Boonsboro officials worried ordinance could hinder growth

January 11, 2006|by TARA REILLY

BOONSBORO - Boonsboro Mayor Charles "Skip" F. Kauffman told the Washington County Commissioners Tuesday night the town feared adopting a county ordinance would bring development there to a "halt," forcing taxpayers to bear the cost of town improvements rather than developers.

"That's scaring the heck out of us," Kauffman said.

Kauffman was referring to the county's Adequate Public Facilities Ordinance (APFO), which, in part, sets limits on growth based on school capacity.

The County Commissioners have asked municipalities to adopt an APFO similar to the county's ordinance. Municipalities that adopt the ordinance receive a portion of the county's excise tax.


The commissioners met with the Boonsboro Town Council at Boonsboro's Community Center at Shafer Memorial Park.

Kauffman said the town is planning several growth-related improvements, including a more than $5 million wastewater treatment plant and a collector road around town to direct traffic away from downtown.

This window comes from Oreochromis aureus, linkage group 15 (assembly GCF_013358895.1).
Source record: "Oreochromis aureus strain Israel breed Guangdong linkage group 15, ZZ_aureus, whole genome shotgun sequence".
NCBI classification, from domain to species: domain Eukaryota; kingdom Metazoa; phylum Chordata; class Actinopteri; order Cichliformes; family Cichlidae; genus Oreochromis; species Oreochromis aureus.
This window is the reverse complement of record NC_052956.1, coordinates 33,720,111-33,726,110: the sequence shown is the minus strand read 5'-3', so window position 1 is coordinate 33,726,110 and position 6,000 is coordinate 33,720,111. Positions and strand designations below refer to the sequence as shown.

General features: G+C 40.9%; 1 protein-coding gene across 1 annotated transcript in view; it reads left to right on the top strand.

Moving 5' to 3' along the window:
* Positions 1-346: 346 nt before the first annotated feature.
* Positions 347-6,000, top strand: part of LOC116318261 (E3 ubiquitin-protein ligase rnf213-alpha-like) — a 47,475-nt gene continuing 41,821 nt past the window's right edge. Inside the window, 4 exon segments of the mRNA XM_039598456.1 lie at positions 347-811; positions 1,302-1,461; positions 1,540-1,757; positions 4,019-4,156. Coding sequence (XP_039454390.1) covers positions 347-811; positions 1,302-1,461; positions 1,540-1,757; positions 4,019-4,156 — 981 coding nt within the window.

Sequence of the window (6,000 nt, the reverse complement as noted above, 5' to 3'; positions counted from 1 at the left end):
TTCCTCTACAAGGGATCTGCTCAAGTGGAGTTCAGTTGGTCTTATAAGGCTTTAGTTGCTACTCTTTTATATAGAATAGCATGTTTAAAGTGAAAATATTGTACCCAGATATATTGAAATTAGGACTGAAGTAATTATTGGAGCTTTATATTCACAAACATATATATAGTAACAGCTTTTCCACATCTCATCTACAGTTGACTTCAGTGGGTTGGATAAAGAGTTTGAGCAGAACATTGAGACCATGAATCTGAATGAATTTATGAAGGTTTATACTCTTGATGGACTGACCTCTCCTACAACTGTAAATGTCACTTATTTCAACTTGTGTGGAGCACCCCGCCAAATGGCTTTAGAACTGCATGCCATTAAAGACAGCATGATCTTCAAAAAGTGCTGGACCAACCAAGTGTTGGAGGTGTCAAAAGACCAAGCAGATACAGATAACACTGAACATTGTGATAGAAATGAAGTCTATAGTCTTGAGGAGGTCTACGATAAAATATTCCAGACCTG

He said contributions from developers would help pay for the projects.

"Our downtown traffic is getting horrendous," Kauffman said.

The county's APFO uses a 90 percent school capacity threshold to determine whether an elementary school is adequate to accommodate enrollment growth and 100 percent thresholds for middle and high schools.

If a school is considered at or over capacity, new residential development might be put on hold while developers work out plans, such as donating money or land for a new school, to resolve the capacity issue.

Commissioners President Gregory I. Snook said Boonsboro Elementary School is at 106 percent capacity, Boonsboro Middle School is at 84 percent capacity and Boonsboro High School is at 97 percent capacity.

Should Boonsboro revise its APFO to be in line with the county's, Commissioner James F. Kercheval said development in the town wouldn't necessarily stop because of the school capacity issue.

He said, for example, developers might be able to work out temporary plans that would place portable classrooms at the school until a permanent solution is in place.

"Developers will work with you to try to come up with these agreements," Kercheval said.

"It doesn't necessarily mean (development) will stop," he said.

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